- Samba data download troubleshooting | AirVisual Support Center
- Step 1 – Install Samba
- Using Samba, 3rd Edition by Jay Ts, Gerald Carter, Robert Eckstein
- Samba data download troubleshooting
I selected Guided - Use entire Disk.
Samba data download troubleshooting | AirVisual Support Center
I did not select LVM as I had issues retrieving data from an earlier attempt, where I screwed up the interfaces file and it wouldn't boot yes I know you can mount LVM from a Live Disk but I can't be bothered with the hassle this is a simple home server so I like to keep everything as simple as possible. Give your server a name, create a user and set a sensible password. Do not make this username the same as your Windows username. If you do it may cause issues later. Select Samba and SSH during the installation procedure by moving up and down with the arrow keys and pressing the space bar.
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Use the Tab key to skip to the next or back buttons. Now continue with the installation and in a few minutes you will be presented with the Ubuntu Server login screen. If at this stage you were expecting a graphical user interface with shiny buttons and a mouse then you will be disappointed. This can be installed if you really wish but that defeats the purpose of using the server edition of Ubuntu.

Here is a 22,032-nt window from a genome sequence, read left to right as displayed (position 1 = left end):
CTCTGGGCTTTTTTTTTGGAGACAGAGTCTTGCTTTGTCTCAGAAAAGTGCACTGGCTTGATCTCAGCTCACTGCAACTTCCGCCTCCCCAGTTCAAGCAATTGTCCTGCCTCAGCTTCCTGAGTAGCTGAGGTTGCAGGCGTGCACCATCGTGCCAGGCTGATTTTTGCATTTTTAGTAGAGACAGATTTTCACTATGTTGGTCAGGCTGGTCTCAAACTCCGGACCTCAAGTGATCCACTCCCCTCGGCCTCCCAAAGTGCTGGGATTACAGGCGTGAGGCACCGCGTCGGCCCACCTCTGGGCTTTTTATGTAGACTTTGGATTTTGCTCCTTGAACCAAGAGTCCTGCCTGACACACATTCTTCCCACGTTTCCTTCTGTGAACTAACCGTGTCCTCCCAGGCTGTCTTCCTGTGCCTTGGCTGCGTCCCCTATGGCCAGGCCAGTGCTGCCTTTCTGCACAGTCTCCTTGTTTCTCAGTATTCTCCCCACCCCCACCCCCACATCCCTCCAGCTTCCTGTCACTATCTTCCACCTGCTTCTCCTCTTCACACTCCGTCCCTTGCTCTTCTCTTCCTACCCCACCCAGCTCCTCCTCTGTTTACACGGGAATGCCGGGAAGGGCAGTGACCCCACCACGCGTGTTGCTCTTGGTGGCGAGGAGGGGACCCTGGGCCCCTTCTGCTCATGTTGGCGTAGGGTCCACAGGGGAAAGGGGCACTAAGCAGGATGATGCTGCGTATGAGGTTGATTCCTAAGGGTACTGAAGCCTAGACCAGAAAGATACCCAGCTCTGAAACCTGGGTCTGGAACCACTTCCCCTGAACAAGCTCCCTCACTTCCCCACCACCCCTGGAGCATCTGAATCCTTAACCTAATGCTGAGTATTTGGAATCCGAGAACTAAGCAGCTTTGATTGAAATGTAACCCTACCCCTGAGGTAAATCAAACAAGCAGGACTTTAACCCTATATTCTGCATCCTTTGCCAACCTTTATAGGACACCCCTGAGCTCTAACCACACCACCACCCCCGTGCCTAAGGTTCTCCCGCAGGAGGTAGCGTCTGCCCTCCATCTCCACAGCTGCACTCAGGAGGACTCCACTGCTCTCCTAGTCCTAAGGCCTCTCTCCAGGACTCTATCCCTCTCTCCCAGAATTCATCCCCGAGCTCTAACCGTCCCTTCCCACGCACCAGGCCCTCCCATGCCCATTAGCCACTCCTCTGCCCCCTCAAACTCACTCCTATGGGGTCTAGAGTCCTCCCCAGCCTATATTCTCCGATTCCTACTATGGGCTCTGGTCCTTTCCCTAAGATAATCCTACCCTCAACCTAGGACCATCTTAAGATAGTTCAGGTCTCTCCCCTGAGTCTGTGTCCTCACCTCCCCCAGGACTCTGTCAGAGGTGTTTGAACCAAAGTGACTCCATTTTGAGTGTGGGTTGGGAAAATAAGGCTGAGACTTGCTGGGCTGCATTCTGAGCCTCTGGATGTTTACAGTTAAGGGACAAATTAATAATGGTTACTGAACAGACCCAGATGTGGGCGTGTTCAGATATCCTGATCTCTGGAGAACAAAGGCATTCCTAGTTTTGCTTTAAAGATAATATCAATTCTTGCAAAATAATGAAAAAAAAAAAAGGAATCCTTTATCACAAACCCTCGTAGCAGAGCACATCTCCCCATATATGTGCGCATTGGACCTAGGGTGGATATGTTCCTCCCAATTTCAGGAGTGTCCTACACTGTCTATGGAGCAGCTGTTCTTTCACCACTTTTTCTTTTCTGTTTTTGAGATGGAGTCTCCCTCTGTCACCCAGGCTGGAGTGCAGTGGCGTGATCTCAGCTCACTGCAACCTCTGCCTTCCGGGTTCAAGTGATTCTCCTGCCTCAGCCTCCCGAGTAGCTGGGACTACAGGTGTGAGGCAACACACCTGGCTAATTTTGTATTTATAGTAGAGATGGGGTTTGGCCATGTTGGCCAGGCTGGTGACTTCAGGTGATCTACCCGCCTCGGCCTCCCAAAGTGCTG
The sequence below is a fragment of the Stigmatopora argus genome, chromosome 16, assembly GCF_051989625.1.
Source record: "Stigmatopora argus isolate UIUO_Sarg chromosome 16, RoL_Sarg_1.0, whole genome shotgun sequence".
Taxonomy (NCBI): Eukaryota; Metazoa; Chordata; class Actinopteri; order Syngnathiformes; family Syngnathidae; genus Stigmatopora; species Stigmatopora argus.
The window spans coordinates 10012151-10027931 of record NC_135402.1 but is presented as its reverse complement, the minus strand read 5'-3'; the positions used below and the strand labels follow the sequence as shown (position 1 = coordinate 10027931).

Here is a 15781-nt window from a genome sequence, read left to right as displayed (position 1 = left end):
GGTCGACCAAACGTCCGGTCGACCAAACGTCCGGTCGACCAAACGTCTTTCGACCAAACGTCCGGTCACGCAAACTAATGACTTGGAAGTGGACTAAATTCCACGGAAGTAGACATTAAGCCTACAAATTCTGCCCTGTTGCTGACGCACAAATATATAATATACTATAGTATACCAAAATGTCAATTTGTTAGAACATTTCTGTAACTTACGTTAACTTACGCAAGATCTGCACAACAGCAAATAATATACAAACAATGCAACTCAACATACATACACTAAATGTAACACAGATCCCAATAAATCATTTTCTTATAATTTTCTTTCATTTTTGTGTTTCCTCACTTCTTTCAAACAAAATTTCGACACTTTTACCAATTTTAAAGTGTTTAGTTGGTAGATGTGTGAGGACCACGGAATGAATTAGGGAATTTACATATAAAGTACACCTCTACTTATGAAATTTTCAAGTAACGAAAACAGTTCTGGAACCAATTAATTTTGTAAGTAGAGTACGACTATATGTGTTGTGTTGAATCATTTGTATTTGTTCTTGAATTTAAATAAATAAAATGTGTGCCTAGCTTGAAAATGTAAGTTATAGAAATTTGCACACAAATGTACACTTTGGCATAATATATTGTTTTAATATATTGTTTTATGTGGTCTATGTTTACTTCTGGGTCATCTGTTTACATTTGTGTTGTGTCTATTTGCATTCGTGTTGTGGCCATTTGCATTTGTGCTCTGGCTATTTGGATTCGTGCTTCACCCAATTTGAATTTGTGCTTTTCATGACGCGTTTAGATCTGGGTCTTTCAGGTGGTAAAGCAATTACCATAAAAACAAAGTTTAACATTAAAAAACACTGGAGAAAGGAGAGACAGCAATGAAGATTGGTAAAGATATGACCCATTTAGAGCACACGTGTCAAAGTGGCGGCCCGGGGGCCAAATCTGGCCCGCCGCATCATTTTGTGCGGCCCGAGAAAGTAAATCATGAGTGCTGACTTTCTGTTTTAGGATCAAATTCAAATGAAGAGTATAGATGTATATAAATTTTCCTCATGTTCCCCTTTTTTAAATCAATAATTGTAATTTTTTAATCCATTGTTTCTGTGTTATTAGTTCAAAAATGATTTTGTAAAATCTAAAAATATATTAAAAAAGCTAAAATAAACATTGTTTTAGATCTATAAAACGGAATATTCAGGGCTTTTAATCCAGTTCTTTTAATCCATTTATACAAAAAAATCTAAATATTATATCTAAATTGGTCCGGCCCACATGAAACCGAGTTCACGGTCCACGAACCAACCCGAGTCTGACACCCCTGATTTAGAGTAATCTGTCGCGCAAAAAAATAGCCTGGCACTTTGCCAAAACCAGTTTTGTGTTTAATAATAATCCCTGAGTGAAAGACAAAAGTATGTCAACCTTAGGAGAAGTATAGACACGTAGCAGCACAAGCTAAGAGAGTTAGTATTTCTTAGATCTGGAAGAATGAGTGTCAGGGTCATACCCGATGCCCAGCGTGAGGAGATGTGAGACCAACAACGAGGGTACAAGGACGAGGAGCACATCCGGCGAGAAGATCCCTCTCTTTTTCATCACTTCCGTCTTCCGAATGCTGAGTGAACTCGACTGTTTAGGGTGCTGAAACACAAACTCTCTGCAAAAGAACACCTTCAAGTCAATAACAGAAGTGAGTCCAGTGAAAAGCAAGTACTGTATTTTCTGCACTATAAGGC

On this version of Ubuntu you will have to get your hands dirty on the keyboard. NB You shouldn't need to run the install command for Samba as it was installed earlier but if you have run it and are being asked which version of smb. This is especially true if you have already made changes to it. You will probably cock things up the first time you attempt this so it is nice to be able to get back to square one.
I use Nano for editing text files from the CLI command line interface. I hate Vi with a passion, that may be cause I'm a bit thick, but I find Nano much easier to use. So your command to edit the smb. You need to be an admin user to save any changes when you're finished editing, hence the sudo in front of nano.
In Ubuntu any command which may change the server configuration needs to be carried out by the admin user. Since for security reasons you cannot login as root the admin user the alternative is to insert sudo before every command then provide the admin password, this keeps things nice and secure. Other Distros allow you to type su for super user then the password and this will give admin access until you logout.
Sorry not sure how to find out in Vista or W7 but probably something similar. Now follow the instructions carefully. Some of the commands are already in the smb. Pretty much everything in Linux is case sensitive, i. If you gave your folder names capitals when creating, them then you MUST use capitals when referring to them or moving around the file structure. Linux will see Music and music as two completely different folders.
This bit may or may not be necessary, as far as I can see it depends on the version of Ubuntu Server and whether or not you installed Samba as part of the server installation. To connect from either a Linux or Windows PC you need to make one more small change. Look for the area in smb. Save it, restart Samba by the method suggested for your version of Ubuntu Server it seems to change between versions or just reboot the server and you should done. Now to the bit nobody else mentions in their tutorials and I had to figure out for myself.